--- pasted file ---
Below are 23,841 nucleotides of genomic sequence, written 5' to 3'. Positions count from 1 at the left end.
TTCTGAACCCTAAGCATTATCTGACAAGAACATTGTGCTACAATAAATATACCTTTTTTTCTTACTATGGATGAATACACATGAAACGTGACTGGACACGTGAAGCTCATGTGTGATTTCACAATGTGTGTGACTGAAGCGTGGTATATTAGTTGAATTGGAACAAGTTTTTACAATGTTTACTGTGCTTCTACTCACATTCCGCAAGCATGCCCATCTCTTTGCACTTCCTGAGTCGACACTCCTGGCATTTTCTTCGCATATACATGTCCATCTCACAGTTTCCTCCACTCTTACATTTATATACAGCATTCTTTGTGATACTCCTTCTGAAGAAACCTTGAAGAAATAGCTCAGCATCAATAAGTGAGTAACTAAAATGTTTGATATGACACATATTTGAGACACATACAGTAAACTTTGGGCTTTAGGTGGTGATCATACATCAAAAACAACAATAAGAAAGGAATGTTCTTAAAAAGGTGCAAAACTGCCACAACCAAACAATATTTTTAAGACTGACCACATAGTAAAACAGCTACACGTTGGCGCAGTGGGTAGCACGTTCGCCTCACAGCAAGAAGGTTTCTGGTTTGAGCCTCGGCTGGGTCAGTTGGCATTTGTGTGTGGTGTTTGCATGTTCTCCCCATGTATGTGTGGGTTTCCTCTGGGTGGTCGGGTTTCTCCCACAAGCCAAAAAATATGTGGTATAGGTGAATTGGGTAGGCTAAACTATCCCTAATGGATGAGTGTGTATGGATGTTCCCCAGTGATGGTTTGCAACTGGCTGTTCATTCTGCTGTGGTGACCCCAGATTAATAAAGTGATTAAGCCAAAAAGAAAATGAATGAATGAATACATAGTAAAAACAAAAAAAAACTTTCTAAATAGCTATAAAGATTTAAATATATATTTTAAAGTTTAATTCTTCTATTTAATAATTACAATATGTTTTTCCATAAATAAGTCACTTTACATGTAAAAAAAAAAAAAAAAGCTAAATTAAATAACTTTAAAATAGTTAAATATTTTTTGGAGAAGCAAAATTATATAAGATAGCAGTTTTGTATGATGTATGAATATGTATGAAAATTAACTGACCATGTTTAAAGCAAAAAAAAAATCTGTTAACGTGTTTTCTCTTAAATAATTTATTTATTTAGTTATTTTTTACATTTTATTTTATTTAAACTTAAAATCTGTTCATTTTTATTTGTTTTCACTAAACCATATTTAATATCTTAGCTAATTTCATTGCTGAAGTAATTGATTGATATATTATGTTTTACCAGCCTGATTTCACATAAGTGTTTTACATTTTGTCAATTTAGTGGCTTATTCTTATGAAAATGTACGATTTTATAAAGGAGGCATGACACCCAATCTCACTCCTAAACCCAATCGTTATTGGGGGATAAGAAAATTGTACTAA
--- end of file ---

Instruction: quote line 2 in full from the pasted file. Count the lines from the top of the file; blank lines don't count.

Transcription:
TTCTGAACCCTAAGCATTATCTGACAAGAACATTGTGCTACAATAAATATACCTTTTTTTCTTACTATGGATGAATACACATGAAACGTGACTGGACACGTGAAGCTCATGTGTGATTTCACAATGTGTGTGACTGAAGCGTGGTATATTAGTTGAATTGGAACAAGTTTTTACAATGTTTACTGTGCTTCTACTCACATTCCGCAAGCATGCCCATCTCTTTGCACTTCCTGAGTCGACACTCCTGGCATTTTCTTCGCATATACATGTCCATCTCACAGTTTCCTCCACTCTTACATTTATATACAGCATTCTTTGTGATACTCCTTCTGAAGAAACCTTGAAGAAATAGCTCAGCATCAATAAGTGAGTAACTAAAATGTTTGATATGACACATATTTGAGACACATACAGTAAACTTTGGGCTTTAGGTGGTGATCATACATCAAAAACAACAATAAGAAAGGAATGTTCTTAAAAAGGTGCAAAACTGCCACAACCAAACAATATTTTTAAGACTGACCACATAGTAAAACAGCTACACGTTGGCGCAGTGGGTAGCACGTTCGCCTCACAGCAAGAAGGTTTCTGGTTTGAGCCTCGGCTGGGTCAGTTGGCATTTGTGTGTGGTGTTTGCATGTTCTCCCCATGTATGTGTGGGTTTCCTCTGGGTGGTCGGGTTTCTCCCACAAGCCAAAAAATATGTGGTATAGGTGAATTGGGTAGGCTAAACTATCCCTAATGGATGAGTGTGTATGGATGTTCCCCAGTGATGGTTTGCAACTGGCTGTTCATTCTGCTGTGGTGACCCCAGATTAATAAAGTGATTAAGCCAAAAAGAAAATGAATGAATGAATACATAGTAAAAACAAAAAAAAACTTTCTAAATAGCTATAAAGATTTAAATATATATTTTAAAGTTTAATTCTTCTATTTAATAATTACAATATGTTTTTCCATAAATAAGTCACTTTACATGTAAAAAAAAAAAAAAAAGCTAAATTAAATAACTTTAAAATAGTTAAATATTTTTTGGAGAAGCAAAATTATATAAGATAGCAGTTTTGTATGATGTATGAATATGTATGAAAATTAACTGACCATGTTTAAAGCAAAAAAAAAATCTGTTAACGTGTTTTCTCTTAAATAATTTATTTATTTAGTTATTTTTTACATTTTATTTTATTTAAACTTAAAATCTGTTCATTTTTATTTGTTTTCACTAAACCATATTTAATATCTTAGCTAATTTCATTGCTGAAGTAATTGATTGATATATTATGTTTTACCAGCCTGATTTCACATAAGTGTTTTACATTTTGTCAATTTAGTGGCTTATTCTTATGAAAATGTACGATTTTATAAAGGAGGCATGACACCCAATCTCACTCCTAAACCCAATCGTTATTGGGGGATAAGAAAATTGTACTAA